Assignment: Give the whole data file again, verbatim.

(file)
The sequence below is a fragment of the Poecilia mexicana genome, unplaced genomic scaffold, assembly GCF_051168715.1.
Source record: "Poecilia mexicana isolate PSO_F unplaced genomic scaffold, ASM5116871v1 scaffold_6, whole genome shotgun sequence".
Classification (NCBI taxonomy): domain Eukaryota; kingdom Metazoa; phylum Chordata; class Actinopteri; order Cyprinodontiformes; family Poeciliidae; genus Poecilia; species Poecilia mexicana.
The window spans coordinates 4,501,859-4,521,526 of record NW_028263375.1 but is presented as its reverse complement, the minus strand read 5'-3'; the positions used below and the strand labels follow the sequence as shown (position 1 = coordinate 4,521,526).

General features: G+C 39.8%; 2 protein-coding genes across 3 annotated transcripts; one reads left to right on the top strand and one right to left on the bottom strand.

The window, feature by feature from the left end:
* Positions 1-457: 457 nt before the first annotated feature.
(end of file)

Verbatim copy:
The sequence below is a fragment of the Poecilia mexicana genome, unplaced genomic scaffold, assembly GCF_051168715.1.
Source record: "Poecilia mexicana isolate PSO_F unplaced genomic scaffold, ASM5116871v1 scaffold_6, whole genome shotgun sequence".
Classification (NCBI taxonomy): domain Eukaryota; kingdom Metazoa; phylum Chordata; class Actinopteri; order Cyprinodontiformes; family Poeciliidae; genus Poecilia; species Poecilia mexicana.
The window spans coordinates 4,501,859-4,521,526 of record NW_028263375.1 but is presented as its reverse complement, the minus strand read 5'-3'; the positions used below and the strand labels follow the sequence as shown (position 1 = coordinate 4,521,526).

General features: G+C 39.8%; 2 protein-coding genes across 3 annotated transcripts; one reads left to right on the top strand and one right to left on the bottom strand.

The window, feature by feature from the left end:
* Positions 1-457: 457 nt before the first annotated feature.